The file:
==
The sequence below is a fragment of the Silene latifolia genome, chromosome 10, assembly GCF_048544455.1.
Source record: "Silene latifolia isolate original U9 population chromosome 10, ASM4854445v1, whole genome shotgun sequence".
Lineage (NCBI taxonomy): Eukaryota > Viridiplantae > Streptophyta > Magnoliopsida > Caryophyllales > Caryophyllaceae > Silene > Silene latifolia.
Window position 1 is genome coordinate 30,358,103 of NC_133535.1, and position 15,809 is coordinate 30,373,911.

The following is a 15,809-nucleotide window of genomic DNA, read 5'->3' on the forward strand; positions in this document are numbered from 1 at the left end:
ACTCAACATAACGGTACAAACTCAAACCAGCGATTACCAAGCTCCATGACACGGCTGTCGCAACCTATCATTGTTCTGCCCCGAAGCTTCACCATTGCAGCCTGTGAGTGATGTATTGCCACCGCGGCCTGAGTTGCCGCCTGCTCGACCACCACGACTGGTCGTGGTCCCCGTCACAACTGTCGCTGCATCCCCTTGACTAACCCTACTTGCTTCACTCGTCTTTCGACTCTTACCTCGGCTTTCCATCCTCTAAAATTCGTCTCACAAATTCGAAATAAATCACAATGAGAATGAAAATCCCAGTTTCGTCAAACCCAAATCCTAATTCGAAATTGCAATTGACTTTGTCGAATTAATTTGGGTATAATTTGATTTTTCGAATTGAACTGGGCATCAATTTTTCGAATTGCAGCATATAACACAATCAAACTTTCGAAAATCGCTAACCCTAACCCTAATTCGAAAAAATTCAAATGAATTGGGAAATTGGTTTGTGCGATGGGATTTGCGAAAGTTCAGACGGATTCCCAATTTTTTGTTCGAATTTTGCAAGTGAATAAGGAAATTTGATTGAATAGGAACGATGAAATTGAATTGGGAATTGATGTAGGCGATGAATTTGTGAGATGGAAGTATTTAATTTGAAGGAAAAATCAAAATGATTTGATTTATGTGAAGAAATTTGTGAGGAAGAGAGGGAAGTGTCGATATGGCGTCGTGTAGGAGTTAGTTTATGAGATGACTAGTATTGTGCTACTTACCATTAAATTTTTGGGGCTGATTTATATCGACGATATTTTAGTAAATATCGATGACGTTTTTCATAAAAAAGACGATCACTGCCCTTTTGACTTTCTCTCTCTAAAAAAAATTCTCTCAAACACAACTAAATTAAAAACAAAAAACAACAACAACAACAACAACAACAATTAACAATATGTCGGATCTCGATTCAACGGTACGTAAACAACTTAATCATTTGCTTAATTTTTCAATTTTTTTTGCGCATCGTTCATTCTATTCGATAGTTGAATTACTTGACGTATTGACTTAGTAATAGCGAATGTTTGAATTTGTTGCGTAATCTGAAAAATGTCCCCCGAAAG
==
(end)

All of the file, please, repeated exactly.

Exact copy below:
The sequence below is a fragment of the Silene latifolia genome, chromosome 10, assembly GCF_048544455.1.
Source record: "Silene latifolia isolate original U9 population chromosome 10, ASM4854445v1, whole genome shotgun sequence".
Lineage (NCBI taxonomy): Eukaryota > Viridiplantae > Streptophyta > Magnoliopsida > Caryophyllales > Caryophyllaceae > Silene > Silene latifolia.
Window position 1 is genome coordinate 30,358,103 of NC_133535.1, and position 15,809 is coordinate 30,373,911.

The following is a 15,809-nucleotide window of genomic DNA, read 5'->3' on the forward strand; positions in this document are numbered from 1 at the left end:
ACTCAACATAACGGTACAAACTCAAACCAGCGATTACCAAGCTCCATGACACGGCTGTCGCAACCTATCATTGTTCTGCCCCGAAGCTTCACCATTGCAGCCTGTGAGTGATGTATTGCCACCGCGGCCTGAGTTGCCGCCTGCTCGACCACCACGACTGGTCGTGGTCCCCGTCACAACTGTCGCTGCATCCCCTTGACTAACCCTACTTGCTTCACTCGTCTTTCGACTCTTACCTCGGCTTTCCATCCTCTAAAATTCGTCTCACAAATTCGAAATAAATCACAATGAGAATGAAAATCCCAGTTTCGTCAAACCCAAATCCTAATTCGAAATTGCAATTGACTTTGTCGAATTAATTTGGGTATAATTTGATTTTTCGAATTGAACTGGGCATCAATTTTTCGAATTGCAGCATATAACACAATCAAACTTTCGAAAATCGCTAACCCTAACCCTAATTCGAAAAAATTCAAATGAATTGGGAAATTGGTTTGTGCGATGGGATTTGCGAAAGTTCAGACGGATTCCCAATTTTTTGTTCGAATTTTGCAAGTGAATAAGGAAATTTGATTGAATAGGAACGATGAAATTGAATTGGGAATTGATGTAGGCGATGAATTTGTGAGATGGAAGTATTTAATTTGAAGGAAAAATCAAAATGATTTGATTTATGTGAAGAAATTTGTGAGGAAGAGAGGGAAGTGTCGATATGGCGTCGTGTAGGAGTTAGTTTATGAGATGACTAGTATTGTGCTACTTACCATTAAATTTTTGGGGCTGATTTATATCGACGATATTTTAGTAAATATCGATGACGTTTTTCATAAAAAAGACGATCACTGCCCTTTTGACTTTCTCTCTCTAAAAAAAATTCTCTCAAACACAACTAAATTAAAAACAAAAAACAACAACAACAACAACAACAACAATTAACAATATGTCGGATCTCGATTCAACGGTACGTAAACAACTTAATCATTTGCTTAATTTTTCAATTTTTTTTGCGCATCGTTCATTCTATTCGATAGTTGAATTACTTGACGTATTGACTTAGTAATAGCGAATGTTTGAATTTGTTGCGTAATCTGAAAAATGTCCCCCGAAAG